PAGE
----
Unknown master; Siebmacher, Johann (1561-1611) [?]

[Antique print, engraving] Emblem: OMNIA MERCURIO, SULPHURE, ET SALE, published before 1580?.

Emblem from Joachim Camerarius the Younger (1534-1598) “Centuria Exquisitissimorum Symbolorum Et Emblematum Historiarum Sacro-Prophanarum Moralium & Politicarum Cultoribus perquam utilis & necessaria”. The publication features the descriptions and the illustrations of sacred and secular emblems.
The emblem in the present print refers to the 3-parted nature of many things in nature, in the spiritual and real worlds alike. For example, three are the hierarchies of the angels; God Himself is divided in three (Father, Son and the Holy Ghost) and in three parts is divided man: a spiritual part, a physical part and a third which is a combination of the two.
In alchemy, this three-partition is exemplified by Mercury, Sulphur and Salt which were believed to be the three substances of which men were composed.

Remarkably, the picture shows the process of cheese making in three episodes, the milking of the cow in the background, the pouring of the fresh milk into three bowls and the “beating” of the milk to make the very first cheese, then represented on the table on the right.

This plate comes from an early edition as it features an inscription in a round-shaped frame, reading: “OMNIA MERCURIO, SULPHURE, ET SALE” which does not appear in the 1680 Nuerenberg edition. A pencil note on the mount reads: “Bologna 1560”, however at the present it has been impossible to find an edition from that city and date.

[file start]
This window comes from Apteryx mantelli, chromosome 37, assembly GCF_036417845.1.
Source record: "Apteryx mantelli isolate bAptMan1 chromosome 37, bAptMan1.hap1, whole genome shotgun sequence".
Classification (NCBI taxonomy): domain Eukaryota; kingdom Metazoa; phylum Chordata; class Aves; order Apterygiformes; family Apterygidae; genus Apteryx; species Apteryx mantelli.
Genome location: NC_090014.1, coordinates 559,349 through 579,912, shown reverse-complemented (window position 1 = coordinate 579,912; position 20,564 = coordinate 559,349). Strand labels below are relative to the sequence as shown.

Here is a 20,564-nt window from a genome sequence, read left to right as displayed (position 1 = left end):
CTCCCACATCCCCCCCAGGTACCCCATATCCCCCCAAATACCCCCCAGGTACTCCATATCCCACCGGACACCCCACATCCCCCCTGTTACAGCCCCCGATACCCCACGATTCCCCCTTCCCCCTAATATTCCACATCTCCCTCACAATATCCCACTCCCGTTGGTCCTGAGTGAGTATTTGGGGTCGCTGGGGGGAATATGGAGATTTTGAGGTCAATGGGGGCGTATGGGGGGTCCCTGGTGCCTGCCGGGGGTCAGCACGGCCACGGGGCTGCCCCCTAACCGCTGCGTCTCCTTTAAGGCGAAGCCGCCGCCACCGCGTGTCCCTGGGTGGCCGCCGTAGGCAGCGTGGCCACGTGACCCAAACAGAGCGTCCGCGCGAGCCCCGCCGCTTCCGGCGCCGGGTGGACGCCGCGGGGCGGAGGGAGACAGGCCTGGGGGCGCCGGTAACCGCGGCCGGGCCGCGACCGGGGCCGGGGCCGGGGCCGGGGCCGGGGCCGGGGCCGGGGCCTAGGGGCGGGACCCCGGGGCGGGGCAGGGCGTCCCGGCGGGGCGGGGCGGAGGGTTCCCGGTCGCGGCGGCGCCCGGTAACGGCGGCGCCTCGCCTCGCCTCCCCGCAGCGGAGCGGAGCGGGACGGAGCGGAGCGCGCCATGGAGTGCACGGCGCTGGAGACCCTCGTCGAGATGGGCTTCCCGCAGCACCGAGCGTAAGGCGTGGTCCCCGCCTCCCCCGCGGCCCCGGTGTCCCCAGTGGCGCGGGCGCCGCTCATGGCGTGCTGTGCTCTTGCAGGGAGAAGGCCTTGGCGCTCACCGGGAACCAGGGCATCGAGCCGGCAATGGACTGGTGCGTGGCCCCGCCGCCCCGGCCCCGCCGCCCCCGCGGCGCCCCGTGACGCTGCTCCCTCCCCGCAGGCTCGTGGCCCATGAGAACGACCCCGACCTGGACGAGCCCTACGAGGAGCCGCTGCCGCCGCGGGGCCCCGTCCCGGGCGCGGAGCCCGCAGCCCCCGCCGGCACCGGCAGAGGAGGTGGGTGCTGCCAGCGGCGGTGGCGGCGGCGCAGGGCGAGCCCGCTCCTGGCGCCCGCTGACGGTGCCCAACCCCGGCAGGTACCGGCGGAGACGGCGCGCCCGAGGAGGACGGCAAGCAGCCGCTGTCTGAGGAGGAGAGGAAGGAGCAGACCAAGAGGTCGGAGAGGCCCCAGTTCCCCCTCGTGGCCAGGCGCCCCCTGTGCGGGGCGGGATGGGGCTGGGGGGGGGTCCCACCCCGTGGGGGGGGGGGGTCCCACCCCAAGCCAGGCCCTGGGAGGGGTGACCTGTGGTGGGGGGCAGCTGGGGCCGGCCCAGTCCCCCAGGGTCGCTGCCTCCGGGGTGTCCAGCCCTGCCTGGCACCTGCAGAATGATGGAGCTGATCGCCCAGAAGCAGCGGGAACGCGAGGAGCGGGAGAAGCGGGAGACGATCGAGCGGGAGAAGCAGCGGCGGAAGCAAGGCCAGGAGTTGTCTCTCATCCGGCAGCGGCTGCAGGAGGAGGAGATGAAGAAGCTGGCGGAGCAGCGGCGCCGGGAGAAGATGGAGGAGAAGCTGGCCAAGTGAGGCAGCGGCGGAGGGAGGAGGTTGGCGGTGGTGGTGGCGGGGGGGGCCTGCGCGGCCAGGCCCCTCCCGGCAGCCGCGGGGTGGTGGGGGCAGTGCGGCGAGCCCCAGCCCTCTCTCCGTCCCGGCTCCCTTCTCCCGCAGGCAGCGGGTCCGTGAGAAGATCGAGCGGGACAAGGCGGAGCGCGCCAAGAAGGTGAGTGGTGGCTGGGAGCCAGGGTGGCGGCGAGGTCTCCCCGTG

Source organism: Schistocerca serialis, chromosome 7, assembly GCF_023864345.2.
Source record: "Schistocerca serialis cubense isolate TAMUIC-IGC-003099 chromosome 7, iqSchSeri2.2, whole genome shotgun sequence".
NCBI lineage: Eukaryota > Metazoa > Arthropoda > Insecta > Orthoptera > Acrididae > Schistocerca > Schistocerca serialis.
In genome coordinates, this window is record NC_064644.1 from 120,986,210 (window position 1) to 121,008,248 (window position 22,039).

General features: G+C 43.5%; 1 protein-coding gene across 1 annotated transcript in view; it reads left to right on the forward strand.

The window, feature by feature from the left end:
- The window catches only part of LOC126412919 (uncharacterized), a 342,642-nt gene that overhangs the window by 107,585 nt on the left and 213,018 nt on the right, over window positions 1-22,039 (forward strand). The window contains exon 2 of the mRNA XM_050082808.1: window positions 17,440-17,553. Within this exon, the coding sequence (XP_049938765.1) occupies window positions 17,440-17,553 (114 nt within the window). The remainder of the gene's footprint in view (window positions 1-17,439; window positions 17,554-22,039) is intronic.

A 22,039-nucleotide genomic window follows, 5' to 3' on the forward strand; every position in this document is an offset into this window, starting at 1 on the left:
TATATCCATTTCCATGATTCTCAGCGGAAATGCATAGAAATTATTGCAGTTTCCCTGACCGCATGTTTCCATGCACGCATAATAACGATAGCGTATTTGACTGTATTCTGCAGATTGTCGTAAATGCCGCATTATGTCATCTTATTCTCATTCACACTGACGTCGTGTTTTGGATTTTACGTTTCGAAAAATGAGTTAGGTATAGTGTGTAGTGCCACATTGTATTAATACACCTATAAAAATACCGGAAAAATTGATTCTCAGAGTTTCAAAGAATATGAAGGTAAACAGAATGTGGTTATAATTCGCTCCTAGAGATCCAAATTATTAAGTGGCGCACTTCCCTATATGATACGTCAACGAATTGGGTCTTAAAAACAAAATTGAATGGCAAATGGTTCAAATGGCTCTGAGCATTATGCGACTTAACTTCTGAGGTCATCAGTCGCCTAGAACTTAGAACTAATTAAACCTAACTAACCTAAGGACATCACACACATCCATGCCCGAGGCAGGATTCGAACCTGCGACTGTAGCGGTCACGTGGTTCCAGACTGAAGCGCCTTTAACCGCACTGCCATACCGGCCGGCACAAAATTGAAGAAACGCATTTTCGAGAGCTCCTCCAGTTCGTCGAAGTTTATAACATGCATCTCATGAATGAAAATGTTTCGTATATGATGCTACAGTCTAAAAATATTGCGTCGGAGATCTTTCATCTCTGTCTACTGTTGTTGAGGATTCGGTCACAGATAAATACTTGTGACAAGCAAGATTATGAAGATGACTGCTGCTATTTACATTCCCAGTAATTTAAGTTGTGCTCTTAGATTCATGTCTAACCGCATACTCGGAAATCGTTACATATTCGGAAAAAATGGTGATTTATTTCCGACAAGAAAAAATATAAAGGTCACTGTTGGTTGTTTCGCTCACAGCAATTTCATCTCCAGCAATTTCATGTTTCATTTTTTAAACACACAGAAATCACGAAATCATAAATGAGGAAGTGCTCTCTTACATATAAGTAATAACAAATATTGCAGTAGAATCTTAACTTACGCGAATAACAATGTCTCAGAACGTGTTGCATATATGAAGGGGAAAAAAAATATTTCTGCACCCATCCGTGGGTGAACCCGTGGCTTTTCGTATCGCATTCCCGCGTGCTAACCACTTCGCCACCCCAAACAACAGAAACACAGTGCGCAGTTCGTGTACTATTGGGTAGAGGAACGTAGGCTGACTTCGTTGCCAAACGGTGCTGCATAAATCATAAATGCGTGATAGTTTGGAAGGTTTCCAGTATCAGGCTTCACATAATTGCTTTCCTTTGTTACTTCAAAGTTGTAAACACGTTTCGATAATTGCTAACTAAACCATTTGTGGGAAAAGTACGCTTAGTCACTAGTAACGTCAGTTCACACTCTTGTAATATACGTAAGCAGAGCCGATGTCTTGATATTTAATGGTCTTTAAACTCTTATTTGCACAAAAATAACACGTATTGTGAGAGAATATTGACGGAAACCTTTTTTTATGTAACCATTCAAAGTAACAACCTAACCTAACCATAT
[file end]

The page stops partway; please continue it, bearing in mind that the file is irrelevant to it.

On the top left corner of the mount a collector’s mark of the family Fugger-Glött [L.2690]. A further pencil note on the bottom left suggests another provenance, though it is not clear which: “Aus Sammlung / […]loss Ambras (?) / (Tirol)”.

Engraving on paper, mounted on laid paper; total plate: 87 mm diameter; total: 215 x 166 mm; despite some discoloration in very good condition; handwritten annotations in pencil on the mount.

Incl. BTW  423,50

Excl. BTW  350,00

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